China State Grid to supply 4000 MW of power to Pakistan

By Editor


China and Pakistan will soon sign a memorandum of understanding (MOU) regarding the supply of 4,000 MW of electricity to Pakistan.

A technically viable plan, beneficial to both countries will be chalked out in a couple of days, according to Pakistani news sources.

An official Pakistani delegation is already in Beijing to discuss a draft MOU with their counterparts at the State Grid Corporation of China (SGCC).

In a few days, a bilateral cooperation meeting will be held in Beijing to review the draft, revised with some changes made according to the advice from Pakistani legal specialists and transmission experts.

It is estimated that the project will be ready by 2018.

Mostly, ultra-high-voltage (UHV) power transmission technology will be used as it enables to dispatch electricity from one place to another in a grid network, over a long distance.

New energy resources like nuclear power plants have helped China to produce excess electricity this year, compared to India and Pakistan.

SGCC authorities envision a globally connected energy network that uses different kinds of energy and is transmitted via Smart Grid and UHV technologies.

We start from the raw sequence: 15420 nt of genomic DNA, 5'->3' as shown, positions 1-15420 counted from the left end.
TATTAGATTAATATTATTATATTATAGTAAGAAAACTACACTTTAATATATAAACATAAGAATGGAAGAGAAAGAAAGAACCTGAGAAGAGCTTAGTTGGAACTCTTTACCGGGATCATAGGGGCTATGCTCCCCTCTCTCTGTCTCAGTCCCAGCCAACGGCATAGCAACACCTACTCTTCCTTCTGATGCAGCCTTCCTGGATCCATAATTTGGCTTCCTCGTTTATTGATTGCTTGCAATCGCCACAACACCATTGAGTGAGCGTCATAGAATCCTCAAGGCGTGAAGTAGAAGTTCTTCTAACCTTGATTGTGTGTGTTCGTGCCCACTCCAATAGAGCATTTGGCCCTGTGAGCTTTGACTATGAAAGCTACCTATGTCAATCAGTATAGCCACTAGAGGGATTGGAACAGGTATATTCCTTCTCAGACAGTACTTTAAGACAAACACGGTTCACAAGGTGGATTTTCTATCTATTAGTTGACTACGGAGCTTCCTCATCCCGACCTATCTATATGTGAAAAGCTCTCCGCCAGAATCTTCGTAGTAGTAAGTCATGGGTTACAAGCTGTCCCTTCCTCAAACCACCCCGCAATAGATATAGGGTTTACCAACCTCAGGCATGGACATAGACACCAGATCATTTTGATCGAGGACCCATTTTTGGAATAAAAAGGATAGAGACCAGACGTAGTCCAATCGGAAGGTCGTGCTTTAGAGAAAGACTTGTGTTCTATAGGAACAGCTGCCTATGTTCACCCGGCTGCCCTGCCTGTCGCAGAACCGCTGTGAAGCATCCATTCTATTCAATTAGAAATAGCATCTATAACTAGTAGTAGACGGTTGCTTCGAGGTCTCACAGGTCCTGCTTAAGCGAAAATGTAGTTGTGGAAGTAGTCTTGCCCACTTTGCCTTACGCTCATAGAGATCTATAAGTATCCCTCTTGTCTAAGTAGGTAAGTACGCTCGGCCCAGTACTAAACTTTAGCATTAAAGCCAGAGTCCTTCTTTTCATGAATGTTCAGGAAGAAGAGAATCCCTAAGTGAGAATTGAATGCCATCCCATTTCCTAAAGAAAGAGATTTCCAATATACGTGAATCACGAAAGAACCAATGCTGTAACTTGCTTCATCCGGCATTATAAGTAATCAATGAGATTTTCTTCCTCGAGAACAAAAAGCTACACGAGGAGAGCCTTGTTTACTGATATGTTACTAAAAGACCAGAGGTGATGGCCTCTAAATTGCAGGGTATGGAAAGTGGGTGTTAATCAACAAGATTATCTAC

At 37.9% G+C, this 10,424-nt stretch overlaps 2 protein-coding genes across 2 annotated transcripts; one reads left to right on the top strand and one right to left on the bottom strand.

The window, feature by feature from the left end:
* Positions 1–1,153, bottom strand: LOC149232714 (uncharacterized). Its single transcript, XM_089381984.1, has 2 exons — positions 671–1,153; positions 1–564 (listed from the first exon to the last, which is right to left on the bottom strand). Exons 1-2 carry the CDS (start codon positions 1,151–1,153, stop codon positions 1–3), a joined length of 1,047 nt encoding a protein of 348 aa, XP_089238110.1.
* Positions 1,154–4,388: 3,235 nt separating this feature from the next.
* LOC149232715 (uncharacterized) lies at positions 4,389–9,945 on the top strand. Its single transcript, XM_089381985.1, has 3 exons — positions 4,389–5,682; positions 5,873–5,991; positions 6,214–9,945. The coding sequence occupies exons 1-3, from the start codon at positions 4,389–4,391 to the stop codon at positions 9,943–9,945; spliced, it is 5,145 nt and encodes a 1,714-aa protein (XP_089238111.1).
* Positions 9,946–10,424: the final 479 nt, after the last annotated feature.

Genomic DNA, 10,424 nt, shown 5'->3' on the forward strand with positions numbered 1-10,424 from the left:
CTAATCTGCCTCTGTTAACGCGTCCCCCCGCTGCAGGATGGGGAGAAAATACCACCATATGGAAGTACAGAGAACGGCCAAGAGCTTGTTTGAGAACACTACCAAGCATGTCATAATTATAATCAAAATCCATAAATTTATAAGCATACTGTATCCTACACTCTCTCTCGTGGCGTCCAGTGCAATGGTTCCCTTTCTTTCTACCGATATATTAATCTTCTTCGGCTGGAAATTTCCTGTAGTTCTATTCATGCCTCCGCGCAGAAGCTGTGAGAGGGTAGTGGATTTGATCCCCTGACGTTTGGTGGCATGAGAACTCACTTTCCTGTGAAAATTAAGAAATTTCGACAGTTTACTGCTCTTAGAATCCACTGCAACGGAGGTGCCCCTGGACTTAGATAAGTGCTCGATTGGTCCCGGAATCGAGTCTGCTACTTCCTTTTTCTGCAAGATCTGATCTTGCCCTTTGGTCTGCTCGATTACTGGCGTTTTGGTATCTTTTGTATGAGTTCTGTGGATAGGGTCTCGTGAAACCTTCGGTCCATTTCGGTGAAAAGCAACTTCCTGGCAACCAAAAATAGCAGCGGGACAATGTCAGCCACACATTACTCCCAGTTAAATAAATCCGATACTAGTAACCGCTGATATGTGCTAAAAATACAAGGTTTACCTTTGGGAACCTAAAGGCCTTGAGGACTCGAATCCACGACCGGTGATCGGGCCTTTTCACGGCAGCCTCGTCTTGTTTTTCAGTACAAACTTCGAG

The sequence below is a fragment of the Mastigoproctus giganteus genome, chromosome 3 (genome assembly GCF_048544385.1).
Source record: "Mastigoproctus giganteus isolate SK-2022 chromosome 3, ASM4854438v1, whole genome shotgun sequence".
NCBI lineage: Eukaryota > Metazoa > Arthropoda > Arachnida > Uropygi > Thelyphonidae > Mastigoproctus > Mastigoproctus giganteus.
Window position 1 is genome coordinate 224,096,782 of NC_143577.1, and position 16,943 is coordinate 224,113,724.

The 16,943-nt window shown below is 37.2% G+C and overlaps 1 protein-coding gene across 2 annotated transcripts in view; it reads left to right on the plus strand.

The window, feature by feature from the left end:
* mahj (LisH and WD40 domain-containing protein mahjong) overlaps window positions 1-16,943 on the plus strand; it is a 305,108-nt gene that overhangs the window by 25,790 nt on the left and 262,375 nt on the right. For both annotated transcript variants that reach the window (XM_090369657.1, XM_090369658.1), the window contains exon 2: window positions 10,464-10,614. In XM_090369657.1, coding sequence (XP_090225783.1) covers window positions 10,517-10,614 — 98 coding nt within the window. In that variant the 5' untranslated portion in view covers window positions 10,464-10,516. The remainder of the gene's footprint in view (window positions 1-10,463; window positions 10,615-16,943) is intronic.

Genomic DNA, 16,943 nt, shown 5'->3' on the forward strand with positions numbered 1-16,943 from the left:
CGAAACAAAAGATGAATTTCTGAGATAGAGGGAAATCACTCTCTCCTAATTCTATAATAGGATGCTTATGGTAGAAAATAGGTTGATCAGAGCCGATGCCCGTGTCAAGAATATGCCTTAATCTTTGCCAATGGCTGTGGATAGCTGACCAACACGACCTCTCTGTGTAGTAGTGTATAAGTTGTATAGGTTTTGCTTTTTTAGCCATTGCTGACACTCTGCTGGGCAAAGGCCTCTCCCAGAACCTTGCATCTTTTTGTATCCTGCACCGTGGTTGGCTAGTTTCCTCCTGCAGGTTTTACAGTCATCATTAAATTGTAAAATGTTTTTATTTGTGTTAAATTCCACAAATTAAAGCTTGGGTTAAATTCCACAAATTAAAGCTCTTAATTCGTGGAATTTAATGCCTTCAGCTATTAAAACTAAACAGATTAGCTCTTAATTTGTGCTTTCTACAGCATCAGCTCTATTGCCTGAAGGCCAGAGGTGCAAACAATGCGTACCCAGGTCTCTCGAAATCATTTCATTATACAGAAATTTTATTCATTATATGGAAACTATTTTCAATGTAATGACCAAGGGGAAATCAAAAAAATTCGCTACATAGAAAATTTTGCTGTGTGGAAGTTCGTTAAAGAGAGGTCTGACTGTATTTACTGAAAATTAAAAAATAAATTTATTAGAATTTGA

The company had invested in the power grid of the Philippines and Italian energy grid holding company CDP Reti.

The SGCC projects abroad yield high single-digit to double-digit returns, compared with low single-digit returns at home.

Last year, a Chinese-led consortium backed by the SGCC won a contract to build a UHV line transmitting hydropower from the Belo Monte Dam, which is seen as a milestone in China’s exporting of electricity transmission technology.

In addition, China has vast experience in building grid networks at high-altitude and plateau regions.

For last few years, electricity demand in Pakistan is on rise due to developing textile industries, emerging processing industries and swelling middle class population base.

The infrastructure in Pakistan lacks behind to meet this growing demand.

However, the route will be a key issue, as Pakistan is a long way from China, according to experts.

Pakistani government aims to add 10,400 MW to the national grid by 2017, through three coal-based power plants which will generate 3,300 MW of electricity.

Sabeena Wahid
[email protected]

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